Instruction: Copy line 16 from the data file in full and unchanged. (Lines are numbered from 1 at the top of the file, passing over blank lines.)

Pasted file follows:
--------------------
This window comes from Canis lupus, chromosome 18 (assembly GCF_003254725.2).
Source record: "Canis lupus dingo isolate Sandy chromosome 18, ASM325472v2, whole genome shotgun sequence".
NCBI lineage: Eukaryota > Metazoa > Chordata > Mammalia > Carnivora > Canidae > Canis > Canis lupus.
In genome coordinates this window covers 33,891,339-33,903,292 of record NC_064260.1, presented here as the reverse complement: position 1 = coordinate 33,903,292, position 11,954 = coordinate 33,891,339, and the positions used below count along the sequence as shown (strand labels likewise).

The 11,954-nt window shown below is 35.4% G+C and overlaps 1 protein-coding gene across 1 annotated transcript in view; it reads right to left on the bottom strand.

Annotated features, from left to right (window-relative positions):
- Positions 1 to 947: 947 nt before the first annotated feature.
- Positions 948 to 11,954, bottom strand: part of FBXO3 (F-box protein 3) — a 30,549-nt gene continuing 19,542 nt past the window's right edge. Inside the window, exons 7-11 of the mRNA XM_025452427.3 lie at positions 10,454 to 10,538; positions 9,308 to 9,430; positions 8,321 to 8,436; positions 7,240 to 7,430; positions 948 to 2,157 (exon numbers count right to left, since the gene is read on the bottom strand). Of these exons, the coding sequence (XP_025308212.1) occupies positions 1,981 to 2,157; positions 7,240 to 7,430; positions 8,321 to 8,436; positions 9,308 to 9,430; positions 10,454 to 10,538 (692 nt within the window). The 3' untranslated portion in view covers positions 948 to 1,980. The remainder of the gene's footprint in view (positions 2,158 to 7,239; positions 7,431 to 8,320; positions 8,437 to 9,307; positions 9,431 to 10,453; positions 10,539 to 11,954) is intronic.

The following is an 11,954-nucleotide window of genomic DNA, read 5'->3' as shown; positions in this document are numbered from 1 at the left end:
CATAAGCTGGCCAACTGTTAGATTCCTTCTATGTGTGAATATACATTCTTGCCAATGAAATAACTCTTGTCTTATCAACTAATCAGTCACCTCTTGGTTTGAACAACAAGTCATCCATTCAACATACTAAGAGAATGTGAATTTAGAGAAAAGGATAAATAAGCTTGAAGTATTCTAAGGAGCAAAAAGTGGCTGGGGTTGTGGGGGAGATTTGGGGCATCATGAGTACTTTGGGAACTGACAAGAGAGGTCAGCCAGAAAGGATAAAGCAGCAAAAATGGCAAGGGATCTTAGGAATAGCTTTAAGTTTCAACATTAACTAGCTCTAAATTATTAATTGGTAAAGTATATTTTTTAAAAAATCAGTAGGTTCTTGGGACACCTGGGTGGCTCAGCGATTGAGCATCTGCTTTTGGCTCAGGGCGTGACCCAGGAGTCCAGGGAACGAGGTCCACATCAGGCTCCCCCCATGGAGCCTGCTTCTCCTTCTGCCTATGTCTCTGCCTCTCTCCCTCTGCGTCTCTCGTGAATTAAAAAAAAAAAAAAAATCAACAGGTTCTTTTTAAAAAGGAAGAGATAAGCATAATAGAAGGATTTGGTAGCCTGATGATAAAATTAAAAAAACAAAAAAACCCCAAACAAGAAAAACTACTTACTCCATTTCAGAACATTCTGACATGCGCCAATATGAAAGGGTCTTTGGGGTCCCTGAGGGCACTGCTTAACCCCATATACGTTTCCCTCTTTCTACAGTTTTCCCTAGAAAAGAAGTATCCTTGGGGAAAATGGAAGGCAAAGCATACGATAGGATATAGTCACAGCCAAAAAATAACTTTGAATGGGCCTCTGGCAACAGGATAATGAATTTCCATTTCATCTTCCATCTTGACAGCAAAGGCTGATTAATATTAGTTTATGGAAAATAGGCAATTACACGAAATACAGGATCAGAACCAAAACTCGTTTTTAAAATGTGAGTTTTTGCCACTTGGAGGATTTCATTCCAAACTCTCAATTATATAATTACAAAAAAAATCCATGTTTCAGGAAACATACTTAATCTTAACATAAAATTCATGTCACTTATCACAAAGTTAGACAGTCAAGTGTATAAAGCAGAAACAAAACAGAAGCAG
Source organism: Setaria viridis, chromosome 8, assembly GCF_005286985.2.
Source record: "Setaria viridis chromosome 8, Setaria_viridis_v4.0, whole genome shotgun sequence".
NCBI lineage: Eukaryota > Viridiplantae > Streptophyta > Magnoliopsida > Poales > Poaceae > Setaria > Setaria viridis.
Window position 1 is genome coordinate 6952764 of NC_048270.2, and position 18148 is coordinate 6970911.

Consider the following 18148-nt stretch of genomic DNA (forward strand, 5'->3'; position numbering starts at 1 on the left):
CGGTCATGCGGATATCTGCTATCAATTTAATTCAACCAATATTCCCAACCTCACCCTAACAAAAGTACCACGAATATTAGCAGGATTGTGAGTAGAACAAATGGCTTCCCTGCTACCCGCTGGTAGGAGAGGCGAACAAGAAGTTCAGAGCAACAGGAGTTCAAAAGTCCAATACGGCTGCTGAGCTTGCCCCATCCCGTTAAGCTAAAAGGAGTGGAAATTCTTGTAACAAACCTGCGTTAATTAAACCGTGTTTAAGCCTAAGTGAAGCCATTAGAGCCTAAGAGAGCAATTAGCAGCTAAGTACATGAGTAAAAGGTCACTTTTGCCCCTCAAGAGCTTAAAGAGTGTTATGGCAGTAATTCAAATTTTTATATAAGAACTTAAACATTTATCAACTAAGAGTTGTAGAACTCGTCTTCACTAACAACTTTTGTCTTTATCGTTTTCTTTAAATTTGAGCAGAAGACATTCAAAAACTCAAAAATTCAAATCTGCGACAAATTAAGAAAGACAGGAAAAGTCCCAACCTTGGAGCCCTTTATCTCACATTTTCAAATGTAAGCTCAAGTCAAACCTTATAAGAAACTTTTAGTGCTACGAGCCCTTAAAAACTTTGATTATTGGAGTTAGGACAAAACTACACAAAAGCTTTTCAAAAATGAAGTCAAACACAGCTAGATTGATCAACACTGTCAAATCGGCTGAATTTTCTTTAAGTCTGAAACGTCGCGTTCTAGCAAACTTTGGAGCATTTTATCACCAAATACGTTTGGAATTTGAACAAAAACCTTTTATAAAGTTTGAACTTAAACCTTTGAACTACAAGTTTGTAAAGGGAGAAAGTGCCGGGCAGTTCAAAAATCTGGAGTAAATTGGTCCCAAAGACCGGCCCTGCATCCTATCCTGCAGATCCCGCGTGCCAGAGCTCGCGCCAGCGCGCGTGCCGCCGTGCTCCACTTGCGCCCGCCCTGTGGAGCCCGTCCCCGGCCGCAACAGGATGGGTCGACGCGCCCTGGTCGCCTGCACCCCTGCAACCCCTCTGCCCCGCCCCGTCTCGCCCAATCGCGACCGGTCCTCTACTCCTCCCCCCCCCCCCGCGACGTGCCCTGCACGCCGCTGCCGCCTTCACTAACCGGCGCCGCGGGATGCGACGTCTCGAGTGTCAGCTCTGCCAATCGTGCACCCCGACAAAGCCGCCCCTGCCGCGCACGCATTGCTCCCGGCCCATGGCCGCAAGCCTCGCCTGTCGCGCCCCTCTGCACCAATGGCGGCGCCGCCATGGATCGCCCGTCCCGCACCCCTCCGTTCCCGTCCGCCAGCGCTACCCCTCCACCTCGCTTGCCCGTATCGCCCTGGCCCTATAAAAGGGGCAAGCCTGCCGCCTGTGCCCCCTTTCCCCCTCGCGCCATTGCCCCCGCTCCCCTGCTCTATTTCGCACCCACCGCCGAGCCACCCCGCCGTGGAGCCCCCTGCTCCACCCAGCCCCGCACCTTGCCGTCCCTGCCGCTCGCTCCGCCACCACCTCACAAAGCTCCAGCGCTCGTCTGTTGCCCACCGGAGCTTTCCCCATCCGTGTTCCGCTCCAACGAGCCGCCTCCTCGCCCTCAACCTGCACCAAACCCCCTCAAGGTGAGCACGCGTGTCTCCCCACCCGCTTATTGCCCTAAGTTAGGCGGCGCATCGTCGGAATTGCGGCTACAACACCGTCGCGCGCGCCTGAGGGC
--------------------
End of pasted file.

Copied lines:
CGGTCATGCGGATATCTGCTATCAATTTAATTCAACCAATATTCCCAACCTCACCCTAACAAAAGTACCACGAATATTAGCAGGATTGTGAGTAGAACAAATGGCTTCCCTGCTACCCGCTGGTAGGAGAGGCGAACAAGAAGTTCAGAGCAACAGGAGTTCAAAAGTCCAATACGGCTGCTGAGCTTGCCCCATCCCGTTAAGCTAAAAGGAGTGGAAATTCTTGTAACAAACCTGCGTTAATTAAACCGTGTTTAAGCCTAAGTGAAGCCATTAGAGCCTAAGAGAGCAATTAGCAGCTAAGTACATGAGTAAAAGGTCACTTTTGCCCCTCAAGAGCTTAAAGAGTGTTATGGCAGTAATTCAAATTTTTATATAAGAACTTAAACATTTATCAACTAAGAGTTGTAGAACTCGTCTTCACTAACAACTTTTGTCTTTATCGTTTTCTTTAAATTTGAGCAGAAGACATTCAAAAACTCAAAAATTCAAATCTGCGACAAATTAAGAAAGACAGGAAAAGTCCCAACCTTGGAGCCCTTTATCTCACATTTTCAAATGTAAGCTCAAGTCAAACCTTATAAGAAACTTTTAGTGCTACGAGCCCTTAAAAACTTTGATTATTGGAGTTAGGACAAAACTACACAAAAGCTTTTCAAAAATGAAGTCAAACACAGCTAGATTGATCAACACTGTCAAATCGGCTGAATTTTCTTTAAGTCTGAAACGTCGCGTTCTAGCAAACTTTGGAGCATTTTATCACCAAATACGTTTGGAATTTGAACAAAAACCTTTTATAAAGTTTGAACTTAAACCTTTGAACTACAAGTTTGTAAAGGGAGAAAGTGCCGGGCAGTTCAAAAATCTGGAGTAAATTGGTCCCAAAGACCGGCCCTGCATCCTATCCTGCAGATCCCGCGTGCCAGAGCTCGCGCCAGCGCGCGTGCCGCCGTGCTCCACTTGCGCCCGCCCTGTGGAGCCCGTCCCCGGCCGCAACAGGATGGGTCGACGCGCCCTGGTCGCCTGCACCCCTGCAACCCCTCTGCCCCGCCCCGTCTCGCCCAATCGCGACCGGTCCTCTACTCCTCCCCCCCCCCCCGCGACGTGCCCTGCACGCCGCTGCCGCCTTCACTAACCGGCGCCGCGGGATGCGACGTCTCGAGTGTCAGCTCTGCCAATCGTGCACCCCGACAAAGCCGCCCCTGCCGCGCACGCATTGCTCCCGGCCCATGGCCGCAAGCCTCGCCTGTCGCGCCCCTCTGCACCAATGGCGGCGCCGCCATGGATCGCCCGTCCCGCACCCCTCCGTTCCCGTCCGCCAGCGCTACCCCTCCACCTCGCTTGCCCGTATCGCCCTGGCCCTATAAAAGGGGCAAGCCTGCCGCCTGTGCCCCCTTTCCCCCTCGCGCCATTGCCCCCGCTCCCCTGCTCTATTTCGCACCCACCGCCGAGCCACCCCGCCGTGGAGCCCCCTGCTCCACCCAGCCCCGCACCTTGCCGTCCCTGCCGCTCGCTCCGCCACCACCTCACAAAGCTCCAGCGCTCGTCTGTTGCCCACCGGAGCTTTCCCCATCCGTGTTCCGCTCCAACGAGCCGCCTCCTCGCCCTCAACCTGCACCAAACCCCCTCAAGGTGAGCACGCGTGTCTCCCCACCCGCTTATTGCCCTAAGTTAGGCGGCGCATCGTCGGAATTGCGGCTACAACACCGTCGCGCGCGCCTGAGGGC